Time’s up MCPS; Health course must be revamped

By Maya Rosenberg, Editor-in-Chief

It’s only the first month of 2018, but society has already gone through a huge metamorphosis surrounding sexual assault and harassment. From the #MeToo movement to the Time’s Up initiative, celebrities and public figures are finally acknowledging sexual abuse and shedding light on assault and sexual harassment in different industries.

Despite this cultural movement, the MCPS and CHS curriculum has not caught up to the current conversation surrounding consent and sexual abuse, as MCPS’ comprehensive Health course was only last updated in 2014. Students learn about healthy relationships and abuse in the course, but other topics such as consent and sexual abuse are covered less, and not as effectively as they could be.

MCPS students are the future. In order to further the conversation regarding sexual assault, and lessen its occurrence, students must be knowledgeable about it. It is time to revamp the Health course so that it reflects the current movement of sexual assault awareness.

Students in MCPS begin taking Health in sixth grade, and take it for a quarter each year in middle school. In high school, only a singular semester of Health is required, which can be taken either over the year or during the summer.

Even though there isn’t a long amount of time spent in the Health course, its lessons are still incredibly important.

According to an Observer survey of 51 CHS students, 42 percent felt that Health was either not helpful or didn’t learn anything regarding consent, sexual abuse or healthy relationships.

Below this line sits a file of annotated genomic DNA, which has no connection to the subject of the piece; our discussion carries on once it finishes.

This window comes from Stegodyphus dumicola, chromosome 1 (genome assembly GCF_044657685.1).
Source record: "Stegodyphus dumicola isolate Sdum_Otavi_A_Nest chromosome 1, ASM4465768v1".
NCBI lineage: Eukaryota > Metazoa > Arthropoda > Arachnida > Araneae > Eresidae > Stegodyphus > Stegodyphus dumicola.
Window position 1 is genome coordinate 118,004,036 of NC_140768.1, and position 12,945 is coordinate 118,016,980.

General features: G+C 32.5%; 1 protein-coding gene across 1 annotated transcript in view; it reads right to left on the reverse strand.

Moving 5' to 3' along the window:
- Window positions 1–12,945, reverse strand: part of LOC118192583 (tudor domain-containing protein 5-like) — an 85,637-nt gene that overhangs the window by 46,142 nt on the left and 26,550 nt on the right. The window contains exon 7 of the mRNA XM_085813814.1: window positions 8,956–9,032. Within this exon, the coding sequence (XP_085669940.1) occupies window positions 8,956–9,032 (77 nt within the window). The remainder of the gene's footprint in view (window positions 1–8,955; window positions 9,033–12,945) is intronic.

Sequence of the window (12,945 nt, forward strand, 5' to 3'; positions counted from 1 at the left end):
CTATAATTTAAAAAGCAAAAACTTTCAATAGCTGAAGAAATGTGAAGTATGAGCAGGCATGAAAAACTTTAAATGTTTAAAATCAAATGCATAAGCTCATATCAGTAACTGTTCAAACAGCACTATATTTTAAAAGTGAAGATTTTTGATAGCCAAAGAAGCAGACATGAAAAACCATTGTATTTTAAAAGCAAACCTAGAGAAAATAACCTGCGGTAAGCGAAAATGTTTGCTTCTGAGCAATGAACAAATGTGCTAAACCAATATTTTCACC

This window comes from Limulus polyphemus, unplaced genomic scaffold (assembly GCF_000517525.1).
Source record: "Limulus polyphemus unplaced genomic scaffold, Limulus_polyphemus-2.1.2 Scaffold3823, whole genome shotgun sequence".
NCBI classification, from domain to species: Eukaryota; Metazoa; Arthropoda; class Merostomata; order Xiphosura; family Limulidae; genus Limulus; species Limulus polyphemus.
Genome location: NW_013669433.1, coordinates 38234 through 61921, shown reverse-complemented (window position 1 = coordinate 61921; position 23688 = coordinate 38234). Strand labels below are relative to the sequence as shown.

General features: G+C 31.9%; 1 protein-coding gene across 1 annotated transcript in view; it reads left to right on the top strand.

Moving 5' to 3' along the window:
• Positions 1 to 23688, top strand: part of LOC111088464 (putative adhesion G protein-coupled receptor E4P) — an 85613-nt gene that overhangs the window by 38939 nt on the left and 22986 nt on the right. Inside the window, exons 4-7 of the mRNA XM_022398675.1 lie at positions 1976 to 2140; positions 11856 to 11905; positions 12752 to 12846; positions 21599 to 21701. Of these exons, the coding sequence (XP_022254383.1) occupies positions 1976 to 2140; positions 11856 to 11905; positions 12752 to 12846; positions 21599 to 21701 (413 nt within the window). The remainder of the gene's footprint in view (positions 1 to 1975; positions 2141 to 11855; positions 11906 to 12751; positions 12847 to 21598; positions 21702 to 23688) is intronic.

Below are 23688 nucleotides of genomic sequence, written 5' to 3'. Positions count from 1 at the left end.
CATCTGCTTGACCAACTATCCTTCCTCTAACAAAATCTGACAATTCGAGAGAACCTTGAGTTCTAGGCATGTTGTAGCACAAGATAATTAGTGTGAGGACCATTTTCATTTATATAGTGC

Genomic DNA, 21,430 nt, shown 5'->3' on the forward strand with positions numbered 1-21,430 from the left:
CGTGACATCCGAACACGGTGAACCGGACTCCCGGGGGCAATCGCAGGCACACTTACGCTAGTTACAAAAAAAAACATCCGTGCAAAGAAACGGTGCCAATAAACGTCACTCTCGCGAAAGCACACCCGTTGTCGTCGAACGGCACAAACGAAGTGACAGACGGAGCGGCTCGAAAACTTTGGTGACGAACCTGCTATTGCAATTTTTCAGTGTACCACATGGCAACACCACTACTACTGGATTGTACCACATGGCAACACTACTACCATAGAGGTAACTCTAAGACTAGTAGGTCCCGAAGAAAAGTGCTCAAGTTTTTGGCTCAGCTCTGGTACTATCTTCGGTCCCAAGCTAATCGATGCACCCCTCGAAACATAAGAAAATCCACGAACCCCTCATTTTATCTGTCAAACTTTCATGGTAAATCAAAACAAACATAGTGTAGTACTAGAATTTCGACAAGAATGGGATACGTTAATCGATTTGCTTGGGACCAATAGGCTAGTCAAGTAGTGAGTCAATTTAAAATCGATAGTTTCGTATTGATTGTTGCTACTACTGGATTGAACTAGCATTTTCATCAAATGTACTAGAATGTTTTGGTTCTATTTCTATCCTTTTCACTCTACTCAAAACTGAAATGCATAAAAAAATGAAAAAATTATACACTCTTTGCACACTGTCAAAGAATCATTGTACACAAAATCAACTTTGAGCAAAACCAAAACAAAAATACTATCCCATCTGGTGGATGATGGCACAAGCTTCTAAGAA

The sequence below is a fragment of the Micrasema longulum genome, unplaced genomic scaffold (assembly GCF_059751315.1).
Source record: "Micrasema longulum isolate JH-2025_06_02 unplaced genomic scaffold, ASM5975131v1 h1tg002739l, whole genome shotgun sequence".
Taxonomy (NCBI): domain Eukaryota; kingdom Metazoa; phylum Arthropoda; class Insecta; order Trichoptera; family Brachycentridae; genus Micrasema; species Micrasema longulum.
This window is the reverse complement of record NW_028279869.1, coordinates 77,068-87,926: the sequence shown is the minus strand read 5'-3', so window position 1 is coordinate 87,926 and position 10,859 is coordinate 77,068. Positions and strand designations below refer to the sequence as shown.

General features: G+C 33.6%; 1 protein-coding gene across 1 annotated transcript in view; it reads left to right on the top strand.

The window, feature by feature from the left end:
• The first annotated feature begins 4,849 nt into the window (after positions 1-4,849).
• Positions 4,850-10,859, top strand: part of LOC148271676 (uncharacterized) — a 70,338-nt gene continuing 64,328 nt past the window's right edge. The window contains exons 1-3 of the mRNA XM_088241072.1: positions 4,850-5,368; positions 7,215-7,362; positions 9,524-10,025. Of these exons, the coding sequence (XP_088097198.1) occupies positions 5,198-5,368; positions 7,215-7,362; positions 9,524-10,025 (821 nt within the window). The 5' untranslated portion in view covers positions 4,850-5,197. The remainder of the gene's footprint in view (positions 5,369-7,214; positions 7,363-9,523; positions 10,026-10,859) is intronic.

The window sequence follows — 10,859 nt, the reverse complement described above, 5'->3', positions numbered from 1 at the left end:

This needs to change. The course can and should do more to educate CHS students.

The Health class already has the framework to be a class that is truly educational.

According to the MCPS Health Education Curriculum, the course does cover “characteristics of healthy and unhealthy romantic and/or sexual relationships” and demonstrating “effective ways to communicate personal boundaries as they relate to intimacy and sexual behaviors.”

It can go more in depth on consent, a concept that is more fluid than people realize. Consent is clear permission given for an event to occur, but that permission can be given in many different ways. Consent can be verbal, or given through body language.

According to a 2011 Center of Disease Control study, 11.8 percent of girls and 4.5 percent of boys in grades nine through 12 had experienced some form of nonconsensual sexual intercourse at some time in their life.

Some students may learn about consent through social media, conversations with their parents or conversations with their friends. Not all students will learn about it in the same way, however, which could present problems in future relationships. If Health taught about consent in clear-cut terms, all MCPS students would have a clear definition and idea of what consent means, which could help alleviate the high chance of being sexually violated.

The class should include clear definitions and examples of what consent is. This simple addition to the course could truly improve it, and help students become better prepared for any relationship or interaction they will have in their lives.

The Health course must also educate its students about sexual abuse. It is important that students are aware of what it constitutes, and what to do about it. If students are educated, they can create change.

MCPS must catch up to society in educating its students on healthy sexual relationships. It’s time to change.